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Several schoolchildren have been hospitalised after vaping fake cannabis oil laced with Spice, a report has found - with teachers saying they knew ‘something was wrong’ when they saw kids were ‘collapsing’.
As reported by the Manchester Evening News, researchers for the Greater Manchester Testing and Research on Emergent and New Drugs report were told how 10ml bottles of e-liquids supposed to contain THC (the main psychoactive compound in cannabis that produces the high) were being sold on Snapchat for as little as £10 - a fraction of the price of genuine cannabis oil products, which often sell for around £40-£60.
When two THC e-liquids connected to the hospitalisations of youngsters in Trafford and Bury were tested, neither contained any cannabis product. However, both were found to contain synthetic cannabinoids used to make spice.
According to the report, which was published this month, one occasion saw three children rushed to hospital by ambulance after collapsing at a Rochdale school, having vaped supposed cannabis oil.
The school's headteacher told the report: "We had to have them blue lighted to hospital at the time.
"So I knew, when these kids were collapsing, I knew obviously something was wrong and I knew that they couldn’t just be taking something that they thought that they bought from a shop that's supposedly had cannabis in or something like that."
The report, which also said a 15-year-old boy from Trafford was hospitalised, found that while cannabis vape usage among children was still low, the 'availability and use' was expanding across Greater Manchester.
A health service manager in Oldham said: "There has been [an] increase in referrals stating vape use.
"We have seen an increase in A&E attendances that states 'vape unknown substance' symptoms that suggest they have vaped Spice."
A specialist nurse who works in North East of Greater Manchester added: "We have seen an increase in vapes in the last 12 months. Vapes containing THC, synthetic cannabinoids, CBD… the young people don't know or understand what is in them, but they have caused extreme intoxication or collapse.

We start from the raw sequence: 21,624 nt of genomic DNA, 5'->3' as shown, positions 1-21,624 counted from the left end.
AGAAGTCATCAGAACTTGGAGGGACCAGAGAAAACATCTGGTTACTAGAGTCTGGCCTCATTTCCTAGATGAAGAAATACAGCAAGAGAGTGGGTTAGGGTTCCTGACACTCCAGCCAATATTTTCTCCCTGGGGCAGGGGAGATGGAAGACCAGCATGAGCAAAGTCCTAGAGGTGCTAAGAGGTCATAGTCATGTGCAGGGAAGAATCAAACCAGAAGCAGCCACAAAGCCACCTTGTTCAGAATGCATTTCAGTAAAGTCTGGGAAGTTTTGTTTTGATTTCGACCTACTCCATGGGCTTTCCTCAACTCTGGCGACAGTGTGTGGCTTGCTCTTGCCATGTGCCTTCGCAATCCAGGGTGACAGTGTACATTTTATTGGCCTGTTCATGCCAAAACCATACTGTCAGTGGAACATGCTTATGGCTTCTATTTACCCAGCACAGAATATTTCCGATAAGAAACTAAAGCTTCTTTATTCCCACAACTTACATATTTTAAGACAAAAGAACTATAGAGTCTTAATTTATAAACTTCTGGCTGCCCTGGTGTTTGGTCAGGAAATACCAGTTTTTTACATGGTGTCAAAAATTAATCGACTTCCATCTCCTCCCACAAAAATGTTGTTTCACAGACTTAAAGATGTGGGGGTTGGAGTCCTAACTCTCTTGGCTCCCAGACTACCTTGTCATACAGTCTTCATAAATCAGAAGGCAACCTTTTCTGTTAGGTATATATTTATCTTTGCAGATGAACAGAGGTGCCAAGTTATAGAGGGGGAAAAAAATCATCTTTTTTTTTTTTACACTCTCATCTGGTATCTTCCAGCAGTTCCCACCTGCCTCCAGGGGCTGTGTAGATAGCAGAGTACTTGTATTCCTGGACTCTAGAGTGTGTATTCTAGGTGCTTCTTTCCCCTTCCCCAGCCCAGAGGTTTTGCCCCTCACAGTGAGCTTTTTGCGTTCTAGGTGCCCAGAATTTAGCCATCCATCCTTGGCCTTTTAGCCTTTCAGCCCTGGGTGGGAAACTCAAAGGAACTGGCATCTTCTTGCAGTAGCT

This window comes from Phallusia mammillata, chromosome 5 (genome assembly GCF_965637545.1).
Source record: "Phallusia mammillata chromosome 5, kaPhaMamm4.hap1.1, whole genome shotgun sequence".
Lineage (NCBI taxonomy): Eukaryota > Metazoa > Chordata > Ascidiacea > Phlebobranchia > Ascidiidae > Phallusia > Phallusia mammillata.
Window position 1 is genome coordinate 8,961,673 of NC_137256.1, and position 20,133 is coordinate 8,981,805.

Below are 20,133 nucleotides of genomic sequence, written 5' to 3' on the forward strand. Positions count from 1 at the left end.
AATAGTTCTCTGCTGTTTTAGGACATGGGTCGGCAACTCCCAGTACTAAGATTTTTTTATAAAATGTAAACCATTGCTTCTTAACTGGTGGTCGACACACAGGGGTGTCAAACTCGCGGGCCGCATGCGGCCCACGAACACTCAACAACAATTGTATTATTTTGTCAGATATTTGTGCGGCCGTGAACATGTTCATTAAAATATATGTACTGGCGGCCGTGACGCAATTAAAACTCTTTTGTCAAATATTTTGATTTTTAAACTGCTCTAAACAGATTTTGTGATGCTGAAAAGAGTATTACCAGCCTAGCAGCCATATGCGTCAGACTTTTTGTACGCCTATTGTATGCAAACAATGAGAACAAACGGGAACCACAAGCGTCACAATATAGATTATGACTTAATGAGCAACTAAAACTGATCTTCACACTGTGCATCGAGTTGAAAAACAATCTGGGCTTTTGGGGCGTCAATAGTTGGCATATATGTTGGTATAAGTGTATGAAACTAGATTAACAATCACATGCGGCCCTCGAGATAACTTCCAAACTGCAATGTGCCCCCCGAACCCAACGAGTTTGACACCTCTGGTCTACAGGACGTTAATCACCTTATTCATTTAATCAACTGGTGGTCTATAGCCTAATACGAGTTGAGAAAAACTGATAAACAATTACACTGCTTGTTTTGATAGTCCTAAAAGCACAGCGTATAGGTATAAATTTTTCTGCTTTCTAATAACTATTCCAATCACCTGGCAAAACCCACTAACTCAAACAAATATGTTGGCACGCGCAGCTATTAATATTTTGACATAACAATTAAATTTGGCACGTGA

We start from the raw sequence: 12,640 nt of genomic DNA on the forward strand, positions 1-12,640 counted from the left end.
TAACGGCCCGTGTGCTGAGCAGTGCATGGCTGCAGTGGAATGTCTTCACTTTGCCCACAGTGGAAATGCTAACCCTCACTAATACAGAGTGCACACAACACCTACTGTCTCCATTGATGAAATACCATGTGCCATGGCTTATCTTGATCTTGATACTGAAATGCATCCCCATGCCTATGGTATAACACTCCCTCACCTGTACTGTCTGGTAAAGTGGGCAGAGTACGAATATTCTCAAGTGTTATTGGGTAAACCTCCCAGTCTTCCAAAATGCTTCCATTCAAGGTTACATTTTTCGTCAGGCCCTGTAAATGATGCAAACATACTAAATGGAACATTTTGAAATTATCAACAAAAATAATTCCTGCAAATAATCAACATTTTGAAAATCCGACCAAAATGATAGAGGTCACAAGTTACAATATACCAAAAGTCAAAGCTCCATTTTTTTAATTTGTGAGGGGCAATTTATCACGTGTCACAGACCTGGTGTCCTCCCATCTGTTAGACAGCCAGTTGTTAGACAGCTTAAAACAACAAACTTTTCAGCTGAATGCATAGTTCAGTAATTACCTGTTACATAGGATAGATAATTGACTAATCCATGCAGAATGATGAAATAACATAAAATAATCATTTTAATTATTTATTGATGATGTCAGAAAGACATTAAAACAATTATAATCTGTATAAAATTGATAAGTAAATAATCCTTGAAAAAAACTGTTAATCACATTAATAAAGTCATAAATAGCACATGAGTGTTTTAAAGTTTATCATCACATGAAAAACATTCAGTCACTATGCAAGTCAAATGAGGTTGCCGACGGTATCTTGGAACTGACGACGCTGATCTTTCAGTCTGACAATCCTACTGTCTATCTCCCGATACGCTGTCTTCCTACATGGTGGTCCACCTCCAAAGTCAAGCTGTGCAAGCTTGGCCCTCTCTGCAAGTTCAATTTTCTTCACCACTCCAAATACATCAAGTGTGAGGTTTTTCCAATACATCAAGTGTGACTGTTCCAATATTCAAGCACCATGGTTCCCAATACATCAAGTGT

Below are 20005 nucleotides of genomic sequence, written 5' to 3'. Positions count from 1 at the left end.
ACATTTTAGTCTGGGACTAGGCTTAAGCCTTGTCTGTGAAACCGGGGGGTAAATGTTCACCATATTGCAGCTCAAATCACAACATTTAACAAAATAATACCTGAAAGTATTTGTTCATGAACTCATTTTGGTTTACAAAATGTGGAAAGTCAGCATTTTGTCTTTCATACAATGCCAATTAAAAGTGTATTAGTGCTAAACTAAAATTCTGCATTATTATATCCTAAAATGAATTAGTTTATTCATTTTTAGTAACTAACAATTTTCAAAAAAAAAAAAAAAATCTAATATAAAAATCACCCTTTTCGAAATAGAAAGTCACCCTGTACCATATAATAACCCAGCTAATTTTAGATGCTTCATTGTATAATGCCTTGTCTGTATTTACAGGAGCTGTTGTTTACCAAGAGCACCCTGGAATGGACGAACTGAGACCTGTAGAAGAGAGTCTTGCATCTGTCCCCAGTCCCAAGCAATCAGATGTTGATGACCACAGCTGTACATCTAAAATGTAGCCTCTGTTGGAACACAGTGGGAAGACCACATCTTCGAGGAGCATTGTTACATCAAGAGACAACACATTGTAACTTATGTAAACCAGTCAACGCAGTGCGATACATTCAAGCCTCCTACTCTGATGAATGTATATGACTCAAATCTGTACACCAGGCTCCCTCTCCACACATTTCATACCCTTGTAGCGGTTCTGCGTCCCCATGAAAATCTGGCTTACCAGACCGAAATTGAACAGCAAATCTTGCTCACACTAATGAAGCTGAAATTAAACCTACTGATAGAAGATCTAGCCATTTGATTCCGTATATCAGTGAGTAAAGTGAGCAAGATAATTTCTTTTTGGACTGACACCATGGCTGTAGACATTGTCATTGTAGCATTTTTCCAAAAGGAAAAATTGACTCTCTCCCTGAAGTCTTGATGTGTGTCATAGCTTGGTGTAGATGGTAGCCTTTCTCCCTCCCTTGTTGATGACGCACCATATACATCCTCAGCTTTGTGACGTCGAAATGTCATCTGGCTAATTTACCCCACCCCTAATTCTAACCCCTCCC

"It's not huge numbers [involving vapes], 26 out of 270, but that's 26 we had not been previously seeing in a year before."
There were reports of children as young as 12 and 13 smoking cannabis vapes, but researchers said it is most common among 15-16-year-olds.
A headteacher in Rochdale said: "It was the upper age range in secondary school, so from Year 9 onwards, 14-16 [year-olds] ... We've found that it's popular in the upper range, especially because it's not seen as cannabis, it's not seen as smoking."
Bev Hughes, deputy mayor for policing, crime and criminal justice, said: "Greater Manchester is leading the way and the GM TRENDS research is the first of its kind in the UK. This approach helps us to understand drug trends across the city-region and raise awareness of potential risks.
"The recommendations made in the report are intended to inform policy making, protect people and support professionals working with people who use drugs.
"We will continue to work with partners on the recommendations made in the report, with targeted work such as Operation Cranium helping to prevent the use and sale of counterfeit medication. I receive regular updates from GMP and know officers are working hard to stamp out the illicit sale of drugs."
Snap, the company that owns Snapchat, said it adds ‘extra protections’ for its younger users.
A spokesperson said: "Using Snapchat to buy or sell drugs is strictly against our rules.
"We actively look for and ban accounts and search terms associated with drug dealing and use industry leading technology to find drug content.
"We also partner with organisations like Frank to provide in-app information about the danger of drugs.
"Snapchat is private by default - you must accept someone before they can message you, and we add extra protections for younger users to stop strangers contacting them.
"There will always be people who try to evade our rules, that’s why tackling this behaviour continues to be a priority."
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